A federal appeals court in St. Louis has stuck down EPA’s rule that effectively bans chlorpyrifos, a pesticide widely used in agriculture. The Eighth Circuit Court of Appeals ruled in a years-long battle involving environmental and agribusiness groups that the EPA failed to follow sound science and the law when it revoked chlorpyrifos tolerances in a 2021 rule.
The American Farm Bureau Federation was among several farm groups that sued the EPA. AFB attorney Travis Cushman says the courts originally gave EPA six months to modify its tolerances rule. He says, “And rather than modify them and follow the science on it, they kind of just threw up their hands and canceled all tolerances. And the court found that was inappropriate without first looking at the science and the law.”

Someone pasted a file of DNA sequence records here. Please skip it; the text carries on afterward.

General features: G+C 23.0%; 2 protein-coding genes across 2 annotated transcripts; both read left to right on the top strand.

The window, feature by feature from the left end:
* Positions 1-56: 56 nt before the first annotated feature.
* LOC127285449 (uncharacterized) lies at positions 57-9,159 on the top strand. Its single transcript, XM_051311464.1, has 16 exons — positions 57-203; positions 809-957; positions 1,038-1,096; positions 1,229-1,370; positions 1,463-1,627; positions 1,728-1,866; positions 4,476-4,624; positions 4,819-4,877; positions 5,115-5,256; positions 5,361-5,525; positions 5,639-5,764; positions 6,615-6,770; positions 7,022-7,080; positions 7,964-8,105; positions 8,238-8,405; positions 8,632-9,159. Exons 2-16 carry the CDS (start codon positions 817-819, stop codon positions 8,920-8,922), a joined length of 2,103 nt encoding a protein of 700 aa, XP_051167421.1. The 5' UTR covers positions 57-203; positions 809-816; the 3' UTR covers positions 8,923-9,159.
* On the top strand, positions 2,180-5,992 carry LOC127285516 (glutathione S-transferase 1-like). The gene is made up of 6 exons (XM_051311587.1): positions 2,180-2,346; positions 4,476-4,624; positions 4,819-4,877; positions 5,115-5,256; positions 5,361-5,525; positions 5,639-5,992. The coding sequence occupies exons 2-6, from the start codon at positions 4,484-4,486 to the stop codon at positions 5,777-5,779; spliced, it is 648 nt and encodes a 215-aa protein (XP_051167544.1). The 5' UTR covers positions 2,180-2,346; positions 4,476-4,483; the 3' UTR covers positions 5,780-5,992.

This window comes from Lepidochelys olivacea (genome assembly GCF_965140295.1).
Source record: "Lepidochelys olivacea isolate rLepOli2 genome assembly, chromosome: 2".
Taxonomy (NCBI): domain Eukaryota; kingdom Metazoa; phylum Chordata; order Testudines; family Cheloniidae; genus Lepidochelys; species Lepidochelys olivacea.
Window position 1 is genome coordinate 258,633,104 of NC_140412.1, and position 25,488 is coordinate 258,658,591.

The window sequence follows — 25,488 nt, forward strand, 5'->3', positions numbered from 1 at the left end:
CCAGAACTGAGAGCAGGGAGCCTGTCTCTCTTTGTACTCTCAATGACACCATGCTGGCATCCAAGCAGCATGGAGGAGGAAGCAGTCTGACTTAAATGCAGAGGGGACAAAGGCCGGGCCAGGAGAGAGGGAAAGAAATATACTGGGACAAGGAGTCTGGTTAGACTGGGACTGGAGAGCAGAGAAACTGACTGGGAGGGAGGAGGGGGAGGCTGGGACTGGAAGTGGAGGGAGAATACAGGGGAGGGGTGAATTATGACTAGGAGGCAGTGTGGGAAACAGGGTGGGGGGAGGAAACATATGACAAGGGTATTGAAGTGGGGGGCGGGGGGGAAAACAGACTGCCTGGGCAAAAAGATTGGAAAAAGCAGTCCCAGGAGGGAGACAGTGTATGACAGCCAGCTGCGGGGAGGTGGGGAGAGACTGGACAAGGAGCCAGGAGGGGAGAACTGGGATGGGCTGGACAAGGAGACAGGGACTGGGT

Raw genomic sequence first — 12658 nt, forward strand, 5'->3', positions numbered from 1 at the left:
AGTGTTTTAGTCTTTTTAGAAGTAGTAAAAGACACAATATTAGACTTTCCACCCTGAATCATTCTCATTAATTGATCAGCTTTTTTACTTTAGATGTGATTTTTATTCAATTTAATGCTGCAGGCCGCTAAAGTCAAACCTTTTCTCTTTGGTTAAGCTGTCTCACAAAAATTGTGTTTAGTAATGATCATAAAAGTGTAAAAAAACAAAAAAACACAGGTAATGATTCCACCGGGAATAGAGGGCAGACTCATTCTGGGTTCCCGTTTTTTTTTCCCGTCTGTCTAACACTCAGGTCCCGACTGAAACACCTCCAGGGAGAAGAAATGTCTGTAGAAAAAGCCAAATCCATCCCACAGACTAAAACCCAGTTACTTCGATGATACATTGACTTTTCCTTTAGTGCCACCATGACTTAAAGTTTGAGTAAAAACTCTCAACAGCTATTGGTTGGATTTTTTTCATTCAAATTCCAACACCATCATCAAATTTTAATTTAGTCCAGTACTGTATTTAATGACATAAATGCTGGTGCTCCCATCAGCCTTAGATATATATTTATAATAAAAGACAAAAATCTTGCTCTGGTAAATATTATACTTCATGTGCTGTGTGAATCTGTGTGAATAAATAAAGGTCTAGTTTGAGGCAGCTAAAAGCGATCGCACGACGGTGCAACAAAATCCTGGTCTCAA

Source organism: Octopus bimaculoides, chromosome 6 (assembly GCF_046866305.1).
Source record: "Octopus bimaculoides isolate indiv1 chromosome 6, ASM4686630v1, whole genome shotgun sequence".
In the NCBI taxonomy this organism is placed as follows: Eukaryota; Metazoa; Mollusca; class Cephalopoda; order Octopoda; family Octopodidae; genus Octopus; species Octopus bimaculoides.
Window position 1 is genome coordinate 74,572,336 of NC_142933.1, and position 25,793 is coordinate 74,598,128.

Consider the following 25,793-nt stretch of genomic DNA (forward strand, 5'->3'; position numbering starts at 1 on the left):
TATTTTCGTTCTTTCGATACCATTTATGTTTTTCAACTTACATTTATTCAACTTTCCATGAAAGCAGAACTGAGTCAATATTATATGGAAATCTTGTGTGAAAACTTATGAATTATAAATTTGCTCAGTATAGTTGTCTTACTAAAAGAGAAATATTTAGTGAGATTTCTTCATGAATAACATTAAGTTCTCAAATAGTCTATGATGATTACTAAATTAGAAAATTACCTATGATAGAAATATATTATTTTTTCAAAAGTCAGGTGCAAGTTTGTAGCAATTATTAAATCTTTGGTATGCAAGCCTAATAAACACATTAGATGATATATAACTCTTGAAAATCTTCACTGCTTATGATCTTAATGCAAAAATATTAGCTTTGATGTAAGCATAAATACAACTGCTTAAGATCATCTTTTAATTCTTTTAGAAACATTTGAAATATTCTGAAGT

AFB’s Sam Kieffer said when EPA issued its rule, soybean producers and fruit and vegetable growers would have to turn to fewer, less effective, and more expensive pesticides.
“For some crops like soybeans, there are some alternatives, but none of them have quite the broad spectrum of coverage as chlorpyrifos. There are other crops and many specialty crops where there are no alternatives,” according to Kieffer.
EPA could still appeal the Eighth Circuit ruling, but AFB’s Cushman is hoping otherwise; “Hopefully the EPA will realize it messed up. The court found it messed up, we’ve been telling them they messed up, here, and just agree to go ahead and allow these products on the market, again.”
Until then, Cushman says producers will continue being forced to use alternatives that may be less effective and cost more.